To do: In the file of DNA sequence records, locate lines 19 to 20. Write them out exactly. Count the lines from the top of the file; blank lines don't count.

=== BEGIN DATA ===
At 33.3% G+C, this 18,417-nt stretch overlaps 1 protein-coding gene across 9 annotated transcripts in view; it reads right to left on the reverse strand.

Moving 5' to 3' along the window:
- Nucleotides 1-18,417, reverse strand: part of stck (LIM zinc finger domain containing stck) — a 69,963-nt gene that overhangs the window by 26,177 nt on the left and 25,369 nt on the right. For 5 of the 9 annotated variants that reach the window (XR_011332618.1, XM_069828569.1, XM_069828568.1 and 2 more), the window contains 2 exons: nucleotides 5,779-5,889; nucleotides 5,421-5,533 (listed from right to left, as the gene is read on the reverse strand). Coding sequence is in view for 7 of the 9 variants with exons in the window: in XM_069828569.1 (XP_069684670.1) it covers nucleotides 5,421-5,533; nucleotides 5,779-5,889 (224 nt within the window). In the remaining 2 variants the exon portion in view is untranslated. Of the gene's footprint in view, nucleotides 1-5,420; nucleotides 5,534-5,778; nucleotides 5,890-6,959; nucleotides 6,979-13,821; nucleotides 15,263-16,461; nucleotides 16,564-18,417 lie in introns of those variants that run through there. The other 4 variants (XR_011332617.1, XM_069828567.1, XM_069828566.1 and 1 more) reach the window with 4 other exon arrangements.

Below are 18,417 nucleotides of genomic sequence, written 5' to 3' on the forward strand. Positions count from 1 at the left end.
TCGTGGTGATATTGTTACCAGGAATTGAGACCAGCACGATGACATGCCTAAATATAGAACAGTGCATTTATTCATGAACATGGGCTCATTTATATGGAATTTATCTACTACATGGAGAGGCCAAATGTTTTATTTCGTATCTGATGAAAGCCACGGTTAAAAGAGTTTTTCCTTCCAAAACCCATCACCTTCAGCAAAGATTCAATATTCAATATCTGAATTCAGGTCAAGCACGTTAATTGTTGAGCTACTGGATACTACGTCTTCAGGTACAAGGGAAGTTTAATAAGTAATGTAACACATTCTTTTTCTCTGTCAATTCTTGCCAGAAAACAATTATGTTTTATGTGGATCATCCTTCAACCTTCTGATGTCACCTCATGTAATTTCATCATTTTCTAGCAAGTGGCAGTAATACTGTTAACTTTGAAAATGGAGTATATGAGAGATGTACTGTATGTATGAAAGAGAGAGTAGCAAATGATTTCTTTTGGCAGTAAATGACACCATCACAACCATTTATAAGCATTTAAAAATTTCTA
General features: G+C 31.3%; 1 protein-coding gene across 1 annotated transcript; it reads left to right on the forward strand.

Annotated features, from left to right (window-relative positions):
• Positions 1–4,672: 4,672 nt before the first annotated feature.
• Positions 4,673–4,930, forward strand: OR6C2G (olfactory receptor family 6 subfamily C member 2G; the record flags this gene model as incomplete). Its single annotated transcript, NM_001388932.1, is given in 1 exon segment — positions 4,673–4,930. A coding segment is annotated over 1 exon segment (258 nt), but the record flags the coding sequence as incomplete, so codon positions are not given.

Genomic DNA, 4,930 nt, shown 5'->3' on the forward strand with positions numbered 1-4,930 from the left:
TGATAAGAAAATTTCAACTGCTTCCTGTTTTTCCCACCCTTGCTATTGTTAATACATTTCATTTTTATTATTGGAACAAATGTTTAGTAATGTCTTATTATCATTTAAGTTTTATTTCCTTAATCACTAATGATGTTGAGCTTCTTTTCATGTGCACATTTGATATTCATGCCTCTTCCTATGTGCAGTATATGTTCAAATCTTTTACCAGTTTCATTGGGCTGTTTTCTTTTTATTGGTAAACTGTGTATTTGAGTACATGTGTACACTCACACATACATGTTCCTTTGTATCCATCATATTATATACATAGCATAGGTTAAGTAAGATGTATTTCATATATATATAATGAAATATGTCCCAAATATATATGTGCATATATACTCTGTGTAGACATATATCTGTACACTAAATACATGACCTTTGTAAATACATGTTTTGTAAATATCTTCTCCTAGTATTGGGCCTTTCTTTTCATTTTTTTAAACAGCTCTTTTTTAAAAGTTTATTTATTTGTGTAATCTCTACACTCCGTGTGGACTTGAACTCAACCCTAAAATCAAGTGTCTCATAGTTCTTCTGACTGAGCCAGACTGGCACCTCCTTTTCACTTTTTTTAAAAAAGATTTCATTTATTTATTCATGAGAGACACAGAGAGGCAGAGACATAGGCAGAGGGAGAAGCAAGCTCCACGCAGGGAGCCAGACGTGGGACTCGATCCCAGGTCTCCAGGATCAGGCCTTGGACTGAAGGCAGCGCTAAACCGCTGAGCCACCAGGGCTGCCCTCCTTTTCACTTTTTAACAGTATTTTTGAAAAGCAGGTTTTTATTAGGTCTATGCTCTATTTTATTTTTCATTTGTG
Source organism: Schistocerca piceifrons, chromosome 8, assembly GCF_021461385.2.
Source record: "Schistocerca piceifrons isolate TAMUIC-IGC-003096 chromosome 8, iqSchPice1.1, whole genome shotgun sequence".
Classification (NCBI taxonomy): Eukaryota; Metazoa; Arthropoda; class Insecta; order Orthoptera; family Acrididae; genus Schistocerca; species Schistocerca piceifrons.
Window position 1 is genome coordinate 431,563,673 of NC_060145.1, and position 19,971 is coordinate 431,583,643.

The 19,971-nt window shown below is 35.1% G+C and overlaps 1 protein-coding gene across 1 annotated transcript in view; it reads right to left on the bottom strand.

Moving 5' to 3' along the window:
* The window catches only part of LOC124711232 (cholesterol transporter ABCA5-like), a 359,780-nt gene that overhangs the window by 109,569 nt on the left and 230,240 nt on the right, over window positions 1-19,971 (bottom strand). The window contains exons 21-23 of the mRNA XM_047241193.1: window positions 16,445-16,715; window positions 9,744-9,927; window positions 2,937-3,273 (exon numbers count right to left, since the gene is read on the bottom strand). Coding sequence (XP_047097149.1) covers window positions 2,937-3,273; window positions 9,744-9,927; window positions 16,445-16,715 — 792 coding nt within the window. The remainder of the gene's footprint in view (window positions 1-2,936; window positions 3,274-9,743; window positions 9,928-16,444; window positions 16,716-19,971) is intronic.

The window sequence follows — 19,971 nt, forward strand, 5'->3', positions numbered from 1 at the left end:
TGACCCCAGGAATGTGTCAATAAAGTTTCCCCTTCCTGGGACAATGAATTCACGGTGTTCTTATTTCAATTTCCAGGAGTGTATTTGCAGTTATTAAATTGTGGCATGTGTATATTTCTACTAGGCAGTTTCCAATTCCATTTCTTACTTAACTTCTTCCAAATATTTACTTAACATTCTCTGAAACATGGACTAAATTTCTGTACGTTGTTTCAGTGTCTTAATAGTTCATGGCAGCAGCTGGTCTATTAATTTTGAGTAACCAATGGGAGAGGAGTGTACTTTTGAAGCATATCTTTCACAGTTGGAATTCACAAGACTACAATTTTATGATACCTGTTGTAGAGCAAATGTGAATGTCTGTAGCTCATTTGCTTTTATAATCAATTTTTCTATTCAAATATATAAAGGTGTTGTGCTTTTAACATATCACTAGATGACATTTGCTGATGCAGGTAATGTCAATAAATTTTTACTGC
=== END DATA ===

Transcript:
The window sequence follows — 19,971 nt, forward strand, 5'->3', positions numbered from 1 at the left end:
TGACCCCAGGAATGTGTCAATAAAGTTTCCCCTTCCTGGGACAATGAATTCACGGTGTTCTTATTTCAATTTCCAGGAGTGTATTTGCAGTTATTAAATTGTGGCATGTGTATATTTCTACTAGGCAGTTTCCAATTCCATTTCTTACTTAACTTCTTCCAAATATTTACTTAACATTCTCTGAAACATGGACTAAATTTCTGTACGTTGTTTCAGTGTCTTAATAGTTCATGGCAGCAGCTGGTCTATTAATTTTGAGTAACCAATGGGAGAGGAGTGTACTTTTGAAGCATATCTTTCACAGTTGGAATTCACAAGACTACAATTTTATGATACCTGTTGTAGAGCAAATGTGAATGTCTGTAGCTCATTTGCTTTTATAATCAATTTTTCTATTCAAATATATAAAGGTGTTGTGCTTTTAACATATCACTAGATGACATTTGCTGATGCAGGTAATGTCAATAAATTTTTACTGC